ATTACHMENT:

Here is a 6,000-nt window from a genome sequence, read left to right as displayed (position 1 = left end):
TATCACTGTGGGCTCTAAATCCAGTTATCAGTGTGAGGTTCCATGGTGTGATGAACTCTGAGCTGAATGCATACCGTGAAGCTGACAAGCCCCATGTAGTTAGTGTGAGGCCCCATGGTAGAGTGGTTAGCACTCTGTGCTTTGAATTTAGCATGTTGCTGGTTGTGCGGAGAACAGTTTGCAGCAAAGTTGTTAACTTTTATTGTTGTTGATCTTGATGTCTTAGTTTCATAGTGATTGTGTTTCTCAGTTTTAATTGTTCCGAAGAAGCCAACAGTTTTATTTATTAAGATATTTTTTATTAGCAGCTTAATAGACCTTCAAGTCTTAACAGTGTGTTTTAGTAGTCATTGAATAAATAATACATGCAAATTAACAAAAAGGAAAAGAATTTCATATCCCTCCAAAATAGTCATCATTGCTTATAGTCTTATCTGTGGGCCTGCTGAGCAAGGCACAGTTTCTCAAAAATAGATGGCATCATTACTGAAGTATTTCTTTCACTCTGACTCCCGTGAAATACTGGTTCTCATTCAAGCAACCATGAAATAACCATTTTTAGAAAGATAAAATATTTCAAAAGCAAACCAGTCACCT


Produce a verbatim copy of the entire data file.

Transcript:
Here is a 6,000-nt window from a genome sequence, read left to right as displayed (position 1 = left end):
TATCACTGTGGGCTCTAAATCCAGTTATCAGTGTGAGGTTCCATGGTGTGATGAACTCTGAGCTGAATGCATACCGTGAAGCTGACAAGCCCCATGTAGTTAGTGTGAGGCCCCATGGTAGAGTGGTTAGCACTCTGTGCTTTGAATTTAGCATGTTGCTGGTTGTGCGGAGAACAGTTTGCAGCAAAGTTGTTAACTTTTATTGTTGTTGATCTTGATGTCTTAGTTTCATAGTGATTGTGTTTCTCAGTTTTAATTGTTCCGAAGAAGCCAACAGTTTTATTTATTAAGATATTTTTTATTAGCAGCTTAATAGACCTTCAAGTCTTAACAGTGTGTTTTAGTAGTCATTGAATAAATAATACATGCAAATTAACAAAAAGGAAAAGAATTTCATATCCCTCCAAAATAGTCATCATTGCTTATAGTCTTATCTGTGGGCCTGCTGAGCAAGGCACAGTTTCTCAAAAATAGATGGCATCATTACTGAAGTATTTCTTTCACTCTGACTCCCGTGAAATACTGGTTCTCATTCAAGCAACCATGAAATAACCATTTTTAGAAAGATAAAATATTTCAAAAGCAAACCAGTCACCT